After years of promising ourselves that “someday”…“in the future”…“later” we would have a different lifestyle, my husband, Mike, and I finally boarded a plane to go in search of our piece of paradise. On the advice of an acquaintance we met while checking out Ecuador, we decided to “swing by” Medellín, a neighboring city in Colombia, for a couple of weeks.
Within the first three days in this “City of Flowers” we were hooked. The weather perfectly suited our needs. Temperatures are in the upper 70s F to lower 80s F during the day and the mid-60s F in the evening. And being 5,000 feet above sea level in the mountains allows for non-humid, bug-free weather. My apartment doesn’t have screens on the windows nor a thermostat, so no air conditioning or heat. Hot? Open a window. Cold? Close the window.
We knew two weeks just wasn’t going to be long enough for us, so we decided to stay for two months. Towards the end of our stay, we both came to the conclusion that we had found our new home. We went back to the U.S., sold the remainder of our belongings, kissed the family goodbye, and embraced our new lifestyle.
One of the most surprising and striking things about Medellín is its abundance of green space. Although there are over 3 million people living here, it really is more like many small neighborhoods running side by side. There are hundreds of small and large parks throughout the city. One of my favorite places to visit is the Botanical Gardens. It is free to the public and you can spend hours walking through the grounds, having a picnic lunch, feeding the ducks in the pond, or relaxing in the shade of one of the Guayacan trees.
My husband and I enjoy the quality and variety of food we get here. From farmers’ markets, where you can get a week’s worth of fresh, organic produce for about $10, to street cafés where a tinto (black coffee) is about 50 cents, to the wide selection of ethnic restaurants, your taste buds will never get bored.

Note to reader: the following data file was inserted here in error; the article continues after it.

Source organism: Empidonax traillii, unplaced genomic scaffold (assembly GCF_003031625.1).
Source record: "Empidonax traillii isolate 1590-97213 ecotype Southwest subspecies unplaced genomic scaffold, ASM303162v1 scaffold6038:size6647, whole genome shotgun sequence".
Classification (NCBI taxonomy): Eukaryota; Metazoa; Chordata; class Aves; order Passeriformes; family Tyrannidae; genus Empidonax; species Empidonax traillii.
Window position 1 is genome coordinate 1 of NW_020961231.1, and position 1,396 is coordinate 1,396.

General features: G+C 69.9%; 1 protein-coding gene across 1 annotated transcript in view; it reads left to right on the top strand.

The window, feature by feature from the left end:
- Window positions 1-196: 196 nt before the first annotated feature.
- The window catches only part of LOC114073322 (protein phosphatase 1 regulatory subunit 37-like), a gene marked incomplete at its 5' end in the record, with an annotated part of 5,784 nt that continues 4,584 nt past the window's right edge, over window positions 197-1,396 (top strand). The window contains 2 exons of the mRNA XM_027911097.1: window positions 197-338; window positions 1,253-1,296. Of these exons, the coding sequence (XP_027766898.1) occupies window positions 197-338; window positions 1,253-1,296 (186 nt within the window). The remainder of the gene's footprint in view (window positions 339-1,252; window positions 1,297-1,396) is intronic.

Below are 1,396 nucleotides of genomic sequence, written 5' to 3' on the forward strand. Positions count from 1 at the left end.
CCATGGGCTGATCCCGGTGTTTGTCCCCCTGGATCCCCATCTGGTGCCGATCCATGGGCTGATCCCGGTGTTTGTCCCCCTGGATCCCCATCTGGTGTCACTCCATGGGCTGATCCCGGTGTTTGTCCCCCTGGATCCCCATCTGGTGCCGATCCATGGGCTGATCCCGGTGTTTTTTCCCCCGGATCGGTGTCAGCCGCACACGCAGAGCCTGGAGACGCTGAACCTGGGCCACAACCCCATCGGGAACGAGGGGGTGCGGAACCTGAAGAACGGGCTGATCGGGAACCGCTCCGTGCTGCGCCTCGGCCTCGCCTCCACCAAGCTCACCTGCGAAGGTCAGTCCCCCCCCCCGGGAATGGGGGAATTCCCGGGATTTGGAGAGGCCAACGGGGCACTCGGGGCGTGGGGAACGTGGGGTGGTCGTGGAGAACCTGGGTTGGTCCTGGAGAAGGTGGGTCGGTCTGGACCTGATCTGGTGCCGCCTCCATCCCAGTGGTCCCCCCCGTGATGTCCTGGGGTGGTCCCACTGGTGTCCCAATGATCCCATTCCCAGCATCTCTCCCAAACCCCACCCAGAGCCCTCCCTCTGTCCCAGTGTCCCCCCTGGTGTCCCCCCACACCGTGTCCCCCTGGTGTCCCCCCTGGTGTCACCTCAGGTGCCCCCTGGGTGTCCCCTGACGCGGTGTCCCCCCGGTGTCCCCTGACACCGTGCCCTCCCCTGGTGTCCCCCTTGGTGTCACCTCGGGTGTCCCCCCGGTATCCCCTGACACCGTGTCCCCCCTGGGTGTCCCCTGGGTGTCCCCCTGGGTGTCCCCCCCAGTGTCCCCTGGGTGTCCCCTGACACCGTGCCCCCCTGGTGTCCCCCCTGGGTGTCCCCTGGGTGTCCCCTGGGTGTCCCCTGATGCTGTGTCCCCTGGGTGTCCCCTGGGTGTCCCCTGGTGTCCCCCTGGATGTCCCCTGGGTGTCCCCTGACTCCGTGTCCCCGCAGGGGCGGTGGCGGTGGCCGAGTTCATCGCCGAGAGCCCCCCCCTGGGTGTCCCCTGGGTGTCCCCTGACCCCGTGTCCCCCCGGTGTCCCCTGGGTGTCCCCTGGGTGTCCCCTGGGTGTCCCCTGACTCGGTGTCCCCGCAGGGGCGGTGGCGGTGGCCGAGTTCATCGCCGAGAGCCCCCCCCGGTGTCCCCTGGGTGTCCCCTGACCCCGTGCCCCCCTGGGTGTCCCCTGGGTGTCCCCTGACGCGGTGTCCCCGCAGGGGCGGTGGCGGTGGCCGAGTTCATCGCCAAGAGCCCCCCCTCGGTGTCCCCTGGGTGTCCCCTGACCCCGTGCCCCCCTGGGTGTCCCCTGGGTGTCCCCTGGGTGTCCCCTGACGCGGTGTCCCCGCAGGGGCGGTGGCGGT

It has been nearly four years since we moved here and neither one of us regrets the decision. Our living costs are about 60% less than what we were spending back in the northeast U.S.
Medellín also boasts having top-notch healthcare and as a former executive in the industry, I can tell you from first-hand experience that the quality, access, and price are first-rate. We pay $70 per month for our insurance premium. Co-pays for lab tests, prescription medications, and specialty procedures are about $3.
While all of these aspects are great, what makes this city so amazing for us, are the people. They’re some of the most kind, accepting, considerate people you will ever meet. Neither my husband nor I spoke Spanish when we arrived, but we were welcomed into the community, invited into their homes for coffee or a meal, shown around the city and received offers to accompany us to help with banking, legal, and medical appointments.
My days are spent walking about the city, enjoying the perfect weather, attending concerts, visiting museums, and chatting with friends, both locals and expats. My Spanish is now quite good, thanks to classes at a local university. From time-to-time, I teach English to private students, but mostly I am completely content to be immersed in the culture and lifestyle of this great city.
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